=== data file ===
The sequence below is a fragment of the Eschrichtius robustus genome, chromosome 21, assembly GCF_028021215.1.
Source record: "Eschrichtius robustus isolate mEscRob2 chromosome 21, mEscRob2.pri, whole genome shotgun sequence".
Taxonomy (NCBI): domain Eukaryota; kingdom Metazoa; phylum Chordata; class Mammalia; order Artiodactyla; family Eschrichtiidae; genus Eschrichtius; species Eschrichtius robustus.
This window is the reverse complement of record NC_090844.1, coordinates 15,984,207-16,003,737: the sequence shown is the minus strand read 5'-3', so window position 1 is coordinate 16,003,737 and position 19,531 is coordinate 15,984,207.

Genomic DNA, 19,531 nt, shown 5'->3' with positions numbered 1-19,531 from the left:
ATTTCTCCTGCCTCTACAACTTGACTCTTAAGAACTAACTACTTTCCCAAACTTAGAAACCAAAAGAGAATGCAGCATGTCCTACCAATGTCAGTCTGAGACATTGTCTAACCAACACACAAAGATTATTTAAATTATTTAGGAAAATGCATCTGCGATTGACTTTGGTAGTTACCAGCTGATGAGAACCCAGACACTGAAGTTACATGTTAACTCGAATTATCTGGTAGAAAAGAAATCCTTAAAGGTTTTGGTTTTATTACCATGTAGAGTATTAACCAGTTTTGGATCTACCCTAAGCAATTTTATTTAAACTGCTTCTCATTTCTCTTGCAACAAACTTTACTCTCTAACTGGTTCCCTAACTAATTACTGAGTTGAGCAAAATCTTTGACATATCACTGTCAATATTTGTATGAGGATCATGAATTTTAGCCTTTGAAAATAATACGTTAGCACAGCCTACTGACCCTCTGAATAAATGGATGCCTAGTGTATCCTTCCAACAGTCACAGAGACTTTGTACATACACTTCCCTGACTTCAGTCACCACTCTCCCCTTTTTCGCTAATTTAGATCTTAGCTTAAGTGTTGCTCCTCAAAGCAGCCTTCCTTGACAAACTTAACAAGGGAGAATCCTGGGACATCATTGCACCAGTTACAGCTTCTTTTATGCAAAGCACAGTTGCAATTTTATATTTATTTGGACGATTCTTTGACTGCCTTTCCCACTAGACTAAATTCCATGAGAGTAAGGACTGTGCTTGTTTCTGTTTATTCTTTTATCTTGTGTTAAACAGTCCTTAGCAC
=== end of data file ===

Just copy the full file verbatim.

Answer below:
The sequence below is a fragment of the Eschrichtius robustus genome, chromosome 21, assembly GCF_028021215.1.
Source record: "Eschrichtius robustus isolate mEscRob2 chromosome 21, mEscRob2.pri, whole genome shotgun sequence".
Taxonomy (NCBI): domain Eukaryota; kingdom Metazoa; phylum Chordata; class Mammalia; order Artiodactyla; family Eschrichtiidae; genus Eschrichtius; species Eschrichtius robustus.
This window is the reverse complement of record NC_090844.1, coordinates 15,984,207-16,003,737: the sequence shown is the minus strand read 5'-3', so window position 1 is coordinate 16,003,737 and position 19,531 is coordinate 15,984,207.

Genomic DNA, 19,531 nt, shown 5'->3' with positions numbered 1-19,531 from the left:
ATTTCTCCTGCCTCTACAACTTGACTCTTAAGAACTAACTACTTTCCCAAACTTAGAAACCAAAAGAGAATGCAGCATGTCCTACCAATGTCAGTCTGAGACATTGTCTAACCAACACACAAAGATTATTTAAATTATTTAGGAAAATGCATCTGCGATTGACTTTGGTAGTTACCAGCTGATGAGAACCCAGACACTGAAGTTACATGTTAACTCGAATTATCTGGTAGAAAAGAAATCCTTAAAGGTTTTGGTTTTATTACCATGTAGAGTATTAACCAGTTTTGGATCTACCCTAAGCAATTTTATTTAAACTGCTTCTCATTTCTCTTGCAACAAACTTTACTCTCTAACTGGTTCCCTAACTAATTACTGAGTTGAGCAAAATCTTTGACATATCACTGTCAATATTTGTATGAGGATCATGAATTTTAGCCTTTGAAAATAATACGTTAGCACAGCCTACTGACCCTCTGAATAAATGGATGCCTAGTGTATCCTTCCAACAGTCACAGAGACTTTGTACATACACTTCCCTGACTTCAGTCACCACTCTCCCCTTTTTCGCTAATTTAGATCTTAGCTTAAGTGTTGCTCCTCAAAGCAGCCTTCCTTGACAAACTTAACAAGGGAGAATCCTGGGACATCATTGCACCAGTTACAGCTTCTTTTATGCAAAGCACAGTTGCAATTTTATATTTATTTGGACGATTCTTTGACTGCCTTTCCCACTAGACTAAATTCCATGAGAGTAAGGACTGTGCTTGTTTCTGTTTATTCTTTTATCTTGTGTTAAACAGTCCTTAGCAC